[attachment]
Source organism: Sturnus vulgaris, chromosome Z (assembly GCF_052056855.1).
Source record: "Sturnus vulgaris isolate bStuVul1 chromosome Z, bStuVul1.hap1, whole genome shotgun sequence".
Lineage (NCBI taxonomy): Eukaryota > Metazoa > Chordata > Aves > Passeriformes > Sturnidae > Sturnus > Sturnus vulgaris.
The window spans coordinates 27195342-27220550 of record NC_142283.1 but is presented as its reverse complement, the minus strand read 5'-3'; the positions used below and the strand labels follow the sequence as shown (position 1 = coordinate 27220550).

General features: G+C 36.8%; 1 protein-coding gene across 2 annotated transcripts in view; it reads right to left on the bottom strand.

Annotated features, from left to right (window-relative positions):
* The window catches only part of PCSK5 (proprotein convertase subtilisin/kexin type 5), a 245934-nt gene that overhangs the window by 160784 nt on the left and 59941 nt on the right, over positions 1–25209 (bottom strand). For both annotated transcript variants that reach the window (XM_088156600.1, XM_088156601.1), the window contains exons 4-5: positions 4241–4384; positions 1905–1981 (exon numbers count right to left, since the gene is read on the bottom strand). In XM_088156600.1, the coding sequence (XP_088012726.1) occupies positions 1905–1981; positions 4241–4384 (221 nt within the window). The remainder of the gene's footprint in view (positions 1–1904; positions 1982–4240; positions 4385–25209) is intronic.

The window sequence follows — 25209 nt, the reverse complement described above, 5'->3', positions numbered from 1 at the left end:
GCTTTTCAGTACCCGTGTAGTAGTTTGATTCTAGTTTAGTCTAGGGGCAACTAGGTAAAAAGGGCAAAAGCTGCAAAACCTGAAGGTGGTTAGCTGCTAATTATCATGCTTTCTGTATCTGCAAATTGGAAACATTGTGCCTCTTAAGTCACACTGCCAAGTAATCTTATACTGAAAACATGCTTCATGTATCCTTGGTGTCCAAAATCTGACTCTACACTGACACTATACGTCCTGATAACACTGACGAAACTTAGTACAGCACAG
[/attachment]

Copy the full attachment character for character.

Source organism: Sturnus vulgaris, chromosome Z (assembly GCF_052056855.1).
Source record: "Sturnus vulgaris isolate bStuVul1 chromosome Z, bStuVul1.hap1, whole genome shotgun sequence".
Lineage (NCBI taxonomy): Eukaryota > Metazoa > Chordata > Aves > Passeriformes > Sturnidae > Sturnus > Sturnus vulgaris.
The window spans coordinates 27195342-27220550 of record NC_142283.1 but is presented as its reverse complement, the minus strand read 5'-3'; the positions used below and the strand labels follow the sequence as shown (position 1 = coordinate 27220550).

General features: G+C 36.8%; 1 protein-coding gene across 2 annotated transcripts in view; it reads right to left on the bottom strand.

Annotated features, from left to right (window-relative positions):
* The window catches only part of PCSK5 (proprotein convertase subtilisin/kexin type 5), a 245934-nt gene that overhangs the window by 160784 nt on the left and 59941 nt on the right, over positions 1–25209 (bottom strand). For both annotated transcript variants that reach the window (XM_088156600.1, XM_088156601.1), the window contains exons 4-5: positions 4241–4384; positions 1905–1981 (exon numbers count right to left, since the gene is read on the bottom strand). In XM_088156600.1, the coding sequence (XP_088012726.1) occupies positions 1905–1981; positions 4241–4384 (221 nt within the window). The remainder of the gene's footprint in view (positions 1–1904; positions 1982–4240; positions 4385–25209) is intronic.

The window sequence follows — 25209 nt, the reverse complement described above, 5'->3', positions numbered from 1 at the left end:
GCTTTTCAGTACCCGTGTAGTAGTTTGATTCTAGTTTAGTCTAGGGGCAACTAGGTAAAAAGGGCAAAAGCTGCAAAACCTGAAGGTGGTTAGCTGCTAATTATCATGCTTTCTGTATCTGCAAATTGGAAACATTGTGCCTCTTAAGTCACACTGCCAAGTAATCTTATACTGAAAACATGCTTCATGTATCCTTGGTGTCCAAAATCTGACTCTACACTGACACTATACGTCCTGATAACACTGACGAAACTTAGTACAGCACAG